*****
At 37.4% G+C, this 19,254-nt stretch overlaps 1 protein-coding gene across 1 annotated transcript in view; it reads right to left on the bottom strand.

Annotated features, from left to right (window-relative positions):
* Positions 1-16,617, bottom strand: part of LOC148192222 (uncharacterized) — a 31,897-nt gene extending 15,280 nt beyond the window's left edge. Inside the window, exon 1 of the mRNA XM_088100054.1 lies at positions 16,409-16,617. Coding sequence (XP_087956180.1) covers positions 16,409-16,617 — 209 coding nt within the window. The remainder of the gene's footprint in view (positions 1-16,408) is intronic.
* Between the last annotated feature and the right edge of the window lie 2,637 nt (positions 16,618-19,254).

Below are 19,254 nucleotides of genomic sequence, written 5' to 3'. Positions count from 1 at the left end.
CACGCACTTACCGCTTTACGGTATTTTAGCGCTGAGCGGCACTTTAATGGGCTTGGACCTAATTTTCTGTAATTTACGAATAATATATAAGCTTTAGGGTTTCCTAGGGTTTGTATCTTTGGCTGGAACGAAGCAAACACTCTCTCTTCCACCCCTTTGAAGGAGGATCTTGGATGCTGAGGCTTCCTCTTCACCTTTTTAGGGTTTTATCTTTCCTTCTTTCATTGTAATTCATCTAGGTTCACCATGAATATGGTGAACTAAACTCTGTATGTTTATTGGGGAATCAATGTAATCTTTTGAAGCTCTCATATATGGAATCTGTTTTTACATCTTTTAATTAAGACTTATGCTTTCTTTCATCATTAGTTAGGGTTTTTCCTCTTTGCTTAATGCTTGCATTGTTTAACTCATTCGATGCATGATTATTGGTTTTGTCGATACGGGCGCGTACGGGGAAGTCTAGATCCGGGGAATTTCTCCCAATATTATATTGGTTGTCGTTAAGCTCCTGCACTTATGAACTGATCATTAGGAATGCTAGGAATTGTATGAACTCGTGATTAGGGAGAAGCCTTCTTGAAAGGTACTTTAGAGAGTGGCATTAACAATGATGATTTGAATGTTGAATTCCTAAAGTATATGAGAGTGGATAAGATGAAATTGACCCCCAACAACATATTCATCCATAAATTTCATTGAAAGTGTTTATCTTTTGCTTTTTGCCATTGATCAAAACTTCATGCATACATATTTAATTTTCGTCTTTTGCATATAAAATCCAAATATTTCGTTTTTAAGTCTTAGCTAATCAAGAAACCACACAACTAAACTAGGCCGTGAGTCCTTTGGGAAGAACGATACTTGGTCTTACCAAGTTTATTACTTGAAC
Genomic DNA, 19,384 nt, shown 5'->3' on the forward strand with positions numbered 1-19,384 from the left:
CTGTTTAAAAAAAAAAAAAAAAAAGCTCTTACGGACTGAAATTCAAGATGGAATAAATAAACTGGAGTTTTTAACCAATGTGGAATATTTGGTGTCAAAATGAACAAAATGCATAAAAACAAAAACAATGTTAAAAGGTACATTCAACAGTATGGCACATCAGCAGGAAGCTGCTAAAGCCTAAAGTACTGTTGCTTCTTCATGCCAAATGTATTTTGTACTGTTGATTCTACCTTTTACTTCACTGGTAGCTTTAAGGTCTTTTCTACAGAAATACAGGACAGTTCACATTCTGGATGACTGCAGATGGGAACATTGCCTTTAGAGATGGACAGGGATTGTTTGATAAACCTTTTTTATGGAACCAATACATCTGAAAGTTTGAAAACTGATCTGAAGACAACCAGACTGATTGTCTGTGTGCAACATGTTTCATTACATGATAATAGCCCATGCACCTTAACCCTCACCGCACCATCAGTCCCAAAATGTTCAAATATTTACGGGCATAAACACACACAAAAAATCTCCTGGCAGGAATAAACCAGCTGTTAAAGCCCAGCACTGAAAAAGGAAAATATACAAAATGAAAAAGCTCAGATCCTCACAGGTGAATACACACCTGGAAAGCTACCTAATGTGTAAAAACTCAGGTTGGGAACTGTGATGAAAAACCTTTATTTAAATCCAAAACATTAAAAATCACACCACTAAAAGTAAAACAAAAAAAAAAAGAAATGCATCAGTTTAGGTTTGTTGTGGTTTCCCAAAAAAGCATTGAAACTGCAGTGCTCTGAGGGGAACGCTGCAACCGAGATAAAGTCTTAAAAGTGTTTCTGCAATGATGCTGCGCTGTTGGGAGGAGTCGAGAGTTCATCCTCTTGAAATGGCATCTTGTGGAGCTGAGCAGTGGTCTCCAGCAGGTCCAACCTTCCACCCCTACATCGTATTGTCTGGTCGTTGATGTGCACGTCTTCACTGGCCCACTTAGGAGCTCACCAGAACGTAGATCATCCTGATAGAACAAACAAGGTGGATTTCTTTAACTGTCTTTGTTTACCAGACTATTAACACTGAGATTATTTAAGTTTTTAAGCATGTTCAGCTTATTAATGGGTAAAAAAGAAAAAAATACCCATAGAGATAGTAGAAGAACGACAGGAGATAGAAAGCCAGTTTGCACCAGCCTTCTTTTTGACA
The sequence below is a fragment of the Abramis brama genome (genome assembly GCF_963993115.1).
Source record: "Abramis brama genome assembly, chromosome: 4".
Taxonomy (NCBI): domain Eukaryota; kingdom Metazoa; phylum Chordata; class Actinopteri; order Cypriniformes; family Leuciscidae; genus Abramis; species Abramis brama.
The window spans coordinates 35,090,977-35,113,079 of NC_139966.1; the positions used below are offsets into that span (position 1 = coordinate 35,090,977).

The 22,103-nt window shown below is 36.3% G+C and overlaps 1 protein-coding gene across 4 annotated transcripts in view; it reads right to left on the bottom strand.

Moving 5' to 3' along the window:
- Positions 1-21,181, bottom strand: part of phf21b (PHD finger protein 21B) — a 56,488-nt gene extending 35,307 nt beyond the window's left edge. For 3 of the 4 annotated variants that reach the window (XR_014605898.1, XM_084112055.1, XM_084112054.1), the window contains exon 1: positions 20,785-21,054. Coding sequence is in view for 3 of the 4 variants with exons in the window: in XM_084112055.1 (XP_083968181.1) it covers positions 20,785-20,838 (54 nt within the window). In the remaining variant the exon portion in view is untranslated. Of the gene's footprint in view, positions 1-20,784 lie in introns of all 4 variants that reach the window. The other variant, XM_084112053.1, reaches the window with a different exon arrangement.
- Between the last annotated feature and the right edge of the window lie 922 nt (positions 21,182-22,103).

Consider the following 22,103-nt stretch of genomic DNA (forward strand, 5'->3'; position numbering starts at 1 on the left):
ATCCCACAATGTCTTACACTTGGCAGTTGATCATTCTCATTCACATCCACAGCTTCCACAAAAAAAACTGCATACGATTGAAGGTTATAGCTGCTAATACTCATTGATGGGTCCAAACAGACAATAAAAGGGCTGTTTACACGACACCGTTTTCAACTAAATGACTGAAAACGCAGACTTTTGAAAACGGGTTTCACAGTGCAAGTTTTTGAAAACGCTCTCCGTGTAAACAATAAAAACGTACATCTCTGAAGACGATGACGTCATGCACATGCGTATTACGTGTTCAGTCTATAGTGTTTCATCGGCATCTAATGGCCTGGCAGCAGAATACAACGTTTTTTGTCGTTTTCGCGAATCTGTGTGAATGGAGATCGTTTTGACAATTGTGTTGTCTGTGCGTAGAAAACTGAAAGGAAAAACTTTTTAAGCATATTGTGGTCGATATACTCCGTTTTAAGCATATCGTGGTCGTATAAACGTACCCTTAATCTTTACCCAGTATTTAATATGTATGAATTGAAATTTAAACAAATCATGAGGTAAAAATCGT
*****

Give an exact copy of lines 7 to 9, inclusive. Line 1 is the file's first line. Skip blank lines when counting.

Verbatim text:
Genomic DNA, 19,384 nt, shown 5'->3' on the forward strand with positions numbered 1-19,384 from the left:
CTGTTTAAAAAAAAAAAAAAAAAAGCTCTTACGGACTGAAATTCAAGATGGAATAAATAAACTGGAGTTTTTAACCAATGTGGAATATTTGGTGTCAAAATGAACAAAATGCATAAAAACAAAAACAATGTTAAAAGGTACATTCAACAGTATGGCACATCAGCAGGAAGCTGCTAAAGCCTAAAGTACTGTTGCTTCTTCATGCCAAATGTATTTTGTACTGTTGATTCTACCTTTTACTTCACTGGTAGCTTTAAGGTCTTTTCTACAGAAATACAGGACAGTTCACATTCTGGATGACTGCAGATGGGAACATTGCCTTTAGAGATGGACAGGGATTGTTTGATAAACCTTTTTTATGGAACCAATACATCTGAAAGTTTGAAAACTGATCTGAAGACAACCAGACTGATTGTCTGTGTGCAACATGTTTCATTACATGATAATAGCCCATGCACCTTAACCCTCACCGCACCATCAGTCCCAAAATGTTCAAATATTTACGGGCATAAACACACACAAAAAATCTCCTGGCAGGAATAAACCAGCTGTTAAAGCCCAGCACTGAAAAAGGAAAATATACAAAATGAAAAAGCTCAGATCCTCACAGGTGAATACACACCTGGAAAGCTACCTAATGTGTAAAAACTCAGGTTGGGAACTGTGATGAAAAACCTTTATTTAAATCCAAAACATTAAAAATCACACCACTAAAAGTAAAACAAAAAAAAAAAGAAATGCATCAGTTTAGGTTTGTTGTGGTTTCCCAAAAAAGCATTGAAACTGCAGTGCTCTGAGGGGAACGCTGCAACCGAGATAAAGTCTTAAAAGTGTTTCTGCAATGATGCTGCGCTGTTGGGAGGAGTCGAGAGTTCATCCTCTTGAAATGGCATCTTGTGGAGCTGAGCAGTGGTCTCCAGCAGGTCCAACCTTCCACCCCTACATCGTATTGTCTGGTCGTTGATGTGCACGTCTTCACTGGCCCACTTAGGAGCTCACCAGAACGTAGATCATCCTGATAGAACAAACAAGGTGGATTTCTTTAACTGTCTTTGTTTACCAGACTATTAACACTGAGATTATTTAAGTTTTTAAGCATGTTCAGCTTATTAATGGGTAAAAAAGAAAAAAATACCCATAGAGATAGTAGAAGAACGACAGGAGATAGAAAGCCAGTTTGCACCAGCCTTCTTTTTGACA
The sequence below is a fragment of the Abramis brama genome (genome assembly GCF_963993115.1).